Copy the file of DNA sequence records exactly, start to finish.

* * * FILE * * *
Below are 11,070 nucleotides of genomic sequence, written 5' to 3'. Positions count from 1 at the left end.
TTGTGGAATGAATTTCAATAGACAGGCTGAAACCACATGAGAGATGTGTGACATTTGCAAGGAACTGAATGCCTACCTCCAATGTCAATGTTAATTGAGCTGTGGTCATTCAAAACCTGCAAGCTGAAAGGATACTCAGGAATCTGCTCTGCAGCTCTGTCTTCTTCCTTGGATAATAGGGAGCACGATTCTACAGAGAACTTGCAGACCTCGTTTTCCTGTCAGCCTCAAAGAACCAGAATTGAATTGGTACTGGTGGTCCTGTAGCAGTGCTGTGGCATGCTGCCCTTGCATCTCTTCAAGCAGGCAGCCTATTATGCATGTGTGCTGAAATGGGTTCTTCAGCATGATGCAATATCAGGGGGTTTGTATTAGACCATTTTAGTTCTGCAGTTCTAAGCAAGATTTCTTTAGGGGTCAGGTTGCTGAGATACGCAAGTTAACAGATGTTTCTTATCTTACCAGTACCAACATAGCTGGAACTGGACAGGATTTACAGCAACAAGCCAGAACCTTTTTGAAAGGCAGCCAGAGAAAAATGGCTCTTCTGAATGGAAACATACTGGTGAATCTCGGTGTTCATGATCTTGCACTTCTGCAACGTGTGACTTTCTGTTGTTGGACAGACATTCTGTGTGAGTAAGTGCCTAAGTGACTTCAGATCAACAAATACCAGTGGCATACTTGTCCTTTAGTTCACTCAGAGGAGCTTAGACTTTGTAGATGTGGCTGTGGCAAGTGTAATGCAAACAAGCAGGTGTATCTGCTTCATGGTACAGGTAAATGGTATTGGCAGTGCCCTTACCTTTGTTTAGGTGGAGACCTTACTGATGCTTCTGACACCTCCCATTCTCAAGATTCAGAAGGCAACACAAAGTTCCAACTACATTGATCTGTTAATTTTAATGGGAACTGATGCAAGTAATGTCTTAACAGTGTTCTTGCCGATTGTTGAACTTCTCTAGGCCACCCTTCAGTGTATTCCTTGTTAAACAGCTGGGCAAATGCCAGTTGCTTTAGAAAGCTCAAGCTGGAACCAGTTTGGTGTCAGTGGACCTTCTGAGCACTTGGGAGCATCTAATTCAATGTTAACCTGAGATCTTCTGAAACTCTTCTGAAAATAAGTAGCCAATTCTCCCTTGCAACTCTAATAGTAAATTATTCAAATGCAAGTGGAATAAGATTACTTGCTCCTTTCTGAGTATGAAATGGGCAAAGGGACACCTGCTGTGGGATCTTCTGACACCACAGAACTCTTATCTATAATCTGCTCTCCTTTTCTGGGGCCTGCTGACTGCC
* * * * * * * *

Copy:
Below are 11,070 nucleotides of genomic sequence, written 5' to 3'. Positions count from 1 at the left end.
TTGTGGAATGAATTTCAATAGACAGGCTGAAACCACATGAGAGATGTGTGACATTTGCAAGGAACTGAATGCCTACCTCCAATGTCAATGTTAATTGAGCTGTGGTCATTCAAAACCTGCAAGCTGAAAGGATACTCAGGAATCTGCTCTGCAGCTCTGTCTTCTTCCTTGGATAATAGGGAGCACGATTCTACAGAGAACTTGCAGACCTCGTTTTCCTGTCAGCCTCAAAGAACCAGAATTGAATTGGTACTGGTGGTCCTGTAGCAGTGCTGTGGCATGCTGCCCTTGCATCTCTTCAAGCAGGCAGCCTATTATGCATGTGTGCTGAAATGGGTTCTTCAGCATGATGCAATATCAGGGGGTTTGTATTAGACCATTTTAGTTCTGCAGTTCTAAGCAAGATTTCTTTAGGGGTCAGGTTGCTGAGATACGCAAGTTAACAGATGTTTCTTATCTTACCAGTACCAACATAGCTGGAACTGGACAGGATTTACAGCAACAAGCCAGAACCTTTTTGAAAGGCAGCCAGAGAAAAATGGCTCTTCTGAATGGAAACATACTGGTGAATCTCGGTGTTCATGATCTTGCACTTCTGCAACGTGTGACTTTCTGTTGTTGGACAGACATTCTGTGTGAGTAAGTGCCTAAGTGACTTCAGATCAACAAATACCAGTGGCATACTTGTCCTTTAGTTCACTCAGAGGAGCTTAGACTTTGTAGATGTGGCTGTGGCAAGTGTAATGCAAACAAGCAGGTGTATCTGCTTCATGGTACAGGTAAATGGTATTGGCAGTGCCCTTACCTTTGTTTAGGTGGAGACCTTACTGATGCTTCTGACACCTCCCATTCTCAAGATTCAGAAGGCAACACAAAGTTCCAACTACATTGATCTGTTAATTTTAATGGGAACTGATGCAAGTAATGTCTTAACAGTGTTCTTGCCGATTGTTGAACTTCTCTAGGCCACCCTTCAGTGTATTCCTTGTTAAACAGCTGGGCAAATGCCAGTTGCTTTAGAAAGCTCAAGCTGGAACCAGTTTGGTGTCAGTGGACCTTCTGAGCACTTGGGAGCATCTAATTCAATGTTAACCTGAGATCTTCTGAAACTCTTCTGAAAATAAGTAGCCAATTCTCCCTTGCAACTCTAATAGTAAATTATTCAAATGCAAGTGGAATAAGATTACTTGCTCCTTTCTGAGTATGAAATGGGCAAAGGGACACCTGCTGTGGGATCTTCTGACACCACAGAACTCTTATCTATAATCTGCTCTCCTTTTCTGGGGCCTGCTGACTGCC